Craig Barton

February 27, 2023

A few weeks ago I was working with a maths department that was trying to get their students to engage with what I call **Intelligent Practice**. These are sequences of questions where consecutive examples are related to each other in a certain way, and by encouraging students to think hard about these relationships we draw their attention to key concepts underlying mathematical ideas.

Here is an example of such practice where students are asked to find the nth-term rule of a set of linear sequences:

The issue that the department was having - and I have experienced this before - was that students were getting stuck early on in the sequence, and were therefore not able to make much progress.

So, I decided to rework the structure of the activity, and change it into a spider:

Notice here that each example on the legs of the spider is related to the example in the body. So, once students establish the correct answer for the body - which could be done as a whole-class example and checked by the teacher - they are then free to pick and choose the relationships to consider around the outside. And if they get stuck on one, they can simply move on to another.

I printed out a copy of the spider for each student, and gave them the following instructions:

*Do your working out in your book or on a mini-whiteboard and just write your final answer on the worksheet*

*Answer the question in the middle box**Chose one of the outer boxes – you can start anywhere you like**Reflect – how is this example the same and how is it different from the example in the middle?**Expect – based on what you noticed, can you predict anything about what the answer will be?**Check – work out the answer and write it in the box**Explain – If your expectation and check are different, can you understand the relationship now? If your expectation and check are the same, how would you explain the relationship to someone who doesn’t understand yet?**Now do the same approach with a different box**For the dashed box, can you change the example as little as possible to get this answer?**For the dotty box, create your own example by changing the example in the middle, and then do Reflect, Expect, Check, Explain**When you have finished (or the teacher tells you), choose the relationship you think you can explain the best and try to explain it as clearly as possible (use words, pictures, more examples… whatever you like!) to help someone who doesn’t understand it yet*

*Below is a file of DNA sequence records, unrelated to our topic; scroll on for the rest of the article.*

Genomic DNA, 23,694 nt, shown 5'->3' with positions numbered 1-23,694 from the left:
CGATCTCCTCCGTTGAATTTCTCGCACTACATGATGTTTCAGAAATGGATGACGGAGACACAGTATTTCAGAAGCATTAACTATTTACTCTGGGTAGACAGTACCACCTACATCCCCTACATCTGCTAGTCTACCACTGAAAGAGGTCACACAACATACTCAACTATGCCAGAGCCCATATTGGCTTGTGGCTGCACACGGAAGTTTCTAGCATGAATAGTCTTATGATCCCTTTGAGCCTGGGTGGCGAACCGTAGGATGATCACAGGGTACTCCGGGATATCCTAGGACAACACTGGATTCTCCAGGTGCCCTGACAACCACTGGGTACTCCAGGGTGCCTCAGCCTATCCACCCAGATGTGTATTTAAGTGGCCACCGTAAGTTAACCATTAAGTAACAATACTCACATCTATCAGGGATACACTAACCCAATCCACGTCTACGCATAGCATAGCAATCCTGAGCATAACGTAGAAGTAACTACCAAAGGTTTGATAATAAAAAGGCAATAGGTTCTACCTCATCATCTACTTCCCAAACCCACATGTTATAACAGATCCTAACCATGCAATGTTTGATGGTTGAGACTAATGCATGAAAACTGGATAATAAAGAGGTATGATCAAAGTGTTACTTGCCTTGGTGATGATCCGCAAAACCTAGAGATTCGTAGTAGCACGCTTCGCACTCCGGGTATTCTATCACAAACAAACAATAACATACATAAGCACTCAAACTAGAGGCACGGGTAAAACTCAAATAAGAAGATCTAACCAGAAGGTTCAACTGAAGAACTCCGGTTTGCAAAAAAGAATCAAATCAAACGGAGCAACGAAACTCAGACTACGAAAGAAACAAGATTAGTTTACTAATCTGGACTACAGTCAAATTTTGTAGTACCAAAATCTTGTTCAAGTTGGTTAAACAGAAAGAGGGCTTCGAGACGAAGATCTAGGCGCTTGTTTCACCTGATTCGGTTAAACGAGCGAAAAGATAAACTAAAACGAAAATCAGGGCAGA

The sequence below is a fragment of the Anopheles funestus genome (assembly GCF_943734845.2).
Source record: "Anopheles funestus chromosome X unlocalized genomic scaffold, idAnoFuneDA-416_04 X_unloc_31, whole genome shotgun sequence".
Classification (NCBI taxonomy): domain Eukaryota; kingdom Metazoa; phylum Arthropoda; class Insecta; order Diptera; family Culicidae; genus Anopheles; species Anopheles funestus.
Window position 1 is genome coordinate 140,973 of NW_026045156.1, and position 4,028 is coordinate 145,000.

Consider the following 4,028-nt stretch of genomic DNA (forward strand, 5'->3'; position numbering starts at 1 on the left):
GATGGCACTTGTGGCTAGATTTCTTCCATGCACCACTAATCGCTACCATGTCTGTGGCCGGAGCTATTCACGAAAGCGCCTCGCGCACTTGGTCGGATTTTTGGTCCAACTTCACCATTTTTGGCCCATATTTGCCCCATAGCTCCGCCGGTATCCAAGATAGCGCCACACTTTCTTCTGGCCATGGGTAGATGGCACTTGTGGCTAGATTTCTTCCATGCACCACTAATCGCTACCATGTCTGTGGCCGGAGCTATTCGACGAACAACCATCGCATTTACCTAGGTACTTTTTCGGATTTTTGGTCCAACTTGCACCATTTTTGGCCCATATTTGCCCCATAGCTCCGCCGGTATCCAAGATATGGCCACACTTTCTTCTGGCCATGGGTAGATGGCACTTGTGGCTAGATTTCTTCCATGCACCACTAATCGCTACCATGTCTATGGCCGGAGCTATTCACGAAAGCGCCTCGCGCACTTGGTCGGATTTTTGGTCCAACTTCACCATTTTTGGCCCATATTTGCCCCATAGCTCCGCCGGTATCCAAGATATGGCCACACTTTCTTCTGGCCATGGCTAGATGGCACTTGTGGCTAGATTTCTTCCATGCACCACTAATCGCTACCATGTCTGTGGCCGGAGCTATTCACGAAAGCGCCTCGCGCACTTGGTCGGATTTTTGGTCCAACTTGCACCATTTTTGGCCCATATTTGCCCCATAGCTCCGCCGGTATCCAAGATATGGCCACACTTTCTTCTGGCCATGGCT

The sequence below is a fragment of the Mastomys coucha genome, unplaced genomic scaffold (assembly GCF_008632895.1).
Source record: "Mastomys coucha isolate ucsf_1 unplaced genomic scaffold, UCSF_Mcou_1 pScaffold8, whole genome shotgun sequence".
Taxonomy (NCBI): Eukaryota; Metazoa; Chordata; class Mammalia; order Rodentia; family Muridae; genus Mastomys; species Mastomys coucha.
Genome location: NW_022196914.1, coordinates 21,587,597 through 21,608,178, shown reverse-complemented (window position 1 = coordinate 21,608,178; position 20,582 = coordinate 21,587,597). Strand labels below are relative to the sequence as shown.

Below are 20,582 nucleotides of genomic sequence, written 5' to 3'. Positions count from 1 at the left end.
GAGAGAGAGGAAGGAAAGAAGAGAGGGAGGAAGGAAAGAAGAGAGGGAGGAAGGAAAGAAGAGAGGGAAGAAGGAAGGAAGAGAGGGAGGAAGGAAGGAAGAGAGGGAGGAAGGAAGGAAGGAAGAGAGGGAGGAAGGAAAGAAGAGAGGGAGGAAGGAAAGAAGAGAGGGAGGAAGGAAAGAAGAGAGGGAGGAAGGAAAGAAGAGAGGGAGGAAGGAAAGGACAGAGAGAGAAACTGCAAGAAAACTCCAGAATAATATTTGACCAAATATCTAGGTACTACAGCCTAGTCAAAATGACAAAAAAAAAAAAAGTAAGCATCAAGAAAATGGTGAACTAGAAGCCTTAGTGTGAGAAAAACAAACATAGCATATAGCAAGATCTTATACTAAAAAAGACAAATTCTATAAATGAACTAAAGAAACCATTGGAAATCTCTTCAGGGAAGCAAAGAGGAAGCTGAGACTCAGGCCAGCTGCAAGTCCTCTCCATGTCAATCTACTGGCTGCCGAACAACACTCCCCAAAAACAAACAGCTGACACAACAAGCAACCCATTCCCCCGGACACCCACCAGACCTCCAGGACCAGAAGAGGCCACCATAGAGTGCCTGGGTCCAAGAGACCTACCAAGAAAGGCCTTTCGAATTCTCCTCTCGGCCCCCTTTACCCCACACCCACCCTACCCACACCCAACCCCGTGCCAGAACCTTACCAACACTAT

This went really well. Students seemed to enjoy the format, and the inclusion of a learner-generated example produced some crackers that students could swap with their partners and check.

I decided to create a few more of these - what I am calling Variation Spiders - in case they are useful. So far we have:

Gradient and y-intercept of a straight line graph:

And - my personal favourite - angle at the centre circle theorem:

All of these sequences - plus 100s of others - are available on my Variation Theory website.

I hope you and your students find these spiders useful.

Written by

Craig Barton

Head of Education

Eedi is proud to announce that our innovative math education tool, AnSearch, has been selected as one of 50 winning teams in the global 2023-24 Tools Competition. This recognition places us at the forefront of educational technology innovation, addressing pressing issues in education worldwide.

Time for another round of coaching case studies where I reflect on some of the things I have learned from working with fantastic teachers around the country.

The countdown to this year’s GCSE Maths exams is well and truly on. So, I thought it would be worthwhile sharing two ideas for effective revision lessons that I have picked up during my recent visits to schools.